This man is counted among the most important
English commanders involved in the sea battle known as The Spanish Armada.
His family consisted of many generations of merchants from Plymouth. As a
result, he grew up an enterprising, successful man, rather than a rugged,
uneducated seaman. His father 'Old William' created a prosperous business,
and his brother 'Young William' continued working locally. Young William
went on to be the Mayor of Plymouth in the Armada year, but John was
destined for greater things.
John Hawkins lead the 3 famous slave
voyages of the 1560's, when 'black ivory' was a legitimate commodity.
Afterwards, Queen Elizabeth I made him Treasurer of the Navy. This
position was the leading one in the quartet of Principal Officers of the
Navy, otherwise known as the Navy Board. In short, they were responsible
for the upkeep of the Queen's ships. Hawkins soon discovered dishonesty and
pilfering at every level of the Navy, and he set about remedying this
corruption. His new measures both brought his colleagues into line, and
maintained excellent condition of the key ships which eventually fought in
1588. Thus (after enduring much resistance and criticism), Hawkins finally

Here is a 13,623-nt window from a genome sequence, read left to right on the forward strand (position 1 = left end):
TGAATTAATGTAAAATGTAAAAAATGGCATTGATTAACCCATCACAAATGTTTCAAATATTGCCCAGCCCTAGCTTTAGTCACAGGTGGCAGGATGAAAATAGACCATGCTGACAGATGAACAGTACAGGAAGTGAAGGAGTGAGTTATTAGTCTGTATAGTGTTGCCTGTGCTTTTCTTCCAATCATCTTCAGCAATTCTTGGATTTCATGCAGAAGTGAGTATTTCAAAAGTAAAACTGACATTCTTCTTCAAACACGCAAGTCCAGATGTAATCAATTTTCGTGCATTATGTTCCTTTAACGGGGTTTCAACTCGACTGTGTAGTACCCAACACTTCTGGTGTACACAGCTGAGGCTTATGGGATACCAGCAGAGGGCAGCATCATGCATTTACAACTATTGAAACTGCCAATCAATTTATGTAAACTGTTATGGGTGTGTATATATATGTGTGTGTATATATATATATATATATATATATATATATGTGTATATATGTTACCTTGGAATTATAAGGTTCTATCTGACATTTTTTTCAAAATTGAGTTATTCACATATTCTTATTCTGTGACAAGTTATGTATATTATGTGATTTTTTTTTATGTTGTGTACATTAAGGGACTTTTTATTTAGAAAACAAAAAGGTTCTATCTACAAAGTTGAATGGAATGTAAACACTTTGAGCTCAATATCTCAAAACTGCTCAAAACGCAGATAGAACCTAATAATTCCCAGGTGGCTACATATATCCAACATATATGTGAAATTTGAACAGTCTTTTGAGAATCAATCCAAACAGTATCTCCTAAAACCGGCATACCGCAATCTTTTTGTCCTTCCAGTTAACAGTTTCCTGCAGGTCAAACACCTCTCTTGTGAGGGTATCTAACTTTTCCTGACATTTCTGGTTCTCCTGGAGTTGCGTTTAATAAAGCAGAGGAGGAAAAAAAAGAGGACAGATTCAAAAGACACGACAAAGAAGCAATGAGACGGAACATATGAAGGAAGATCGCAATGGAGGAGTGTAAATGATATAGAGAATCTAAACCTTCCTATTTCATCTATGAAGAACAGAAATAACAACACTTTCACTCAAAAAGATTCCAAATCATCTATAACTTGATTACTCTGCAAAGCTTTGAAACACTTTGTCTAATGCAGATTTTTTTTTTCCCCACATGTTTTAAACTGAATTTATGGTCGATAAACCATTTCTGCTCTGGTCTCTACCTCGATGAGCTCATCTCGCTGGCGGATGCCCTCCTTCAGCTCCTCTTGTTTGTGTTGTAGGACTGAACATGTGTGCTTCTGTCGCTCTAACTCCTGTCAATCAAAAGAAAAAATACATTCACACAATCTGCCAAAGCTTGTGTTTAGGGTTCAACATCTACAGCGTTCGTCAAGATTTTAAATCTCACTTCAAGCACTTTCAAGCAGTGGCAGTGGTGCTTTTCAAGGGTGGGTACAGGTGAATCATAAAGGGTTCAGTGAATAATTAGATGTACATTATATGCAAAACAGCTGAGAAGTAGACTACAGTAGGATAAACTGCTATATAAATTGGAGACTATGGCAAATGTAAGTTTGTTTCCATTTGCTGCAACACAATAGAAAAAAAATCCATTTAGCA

won the respect of everyone including the Lord Admiral himself who had this
to say: "I protest before God and as my soul shall answer for it that I
think there were never in any place in the world worthier ships than these
During his years as Treasurer of the Navy, John Hawkins saved
the Queen approximately 4,000 pounds per year, a very substantial sum for
those times. Moreover, his innovations in ship-construction lead to the
creation of an entirely new type of war ship. When he took over, the 'great
ships' of the fleet were more or less sea-fortresses - sluggish, clumsy, and
very high in freeboard. Under John's instruction, new ships called
'galleons' were built. These were longer in relation to their breadth,
lower in freeboard, were less fortified, and were far more manoeuvrable.
Most impressively, the galleons had one continuous gun-deck. These features
had never been seen before, and ultimately lead to the English triumph over
the Armada fleet. According to contemporary and modern opinion, these ships
were undoubtedly the best warships afloat in 1588.
John Hawkins went
to sea to face the Armada in one of his galleons, and played a major part in
both council and fight. During a lull in the action, he was knighted, as he
so richly deserved.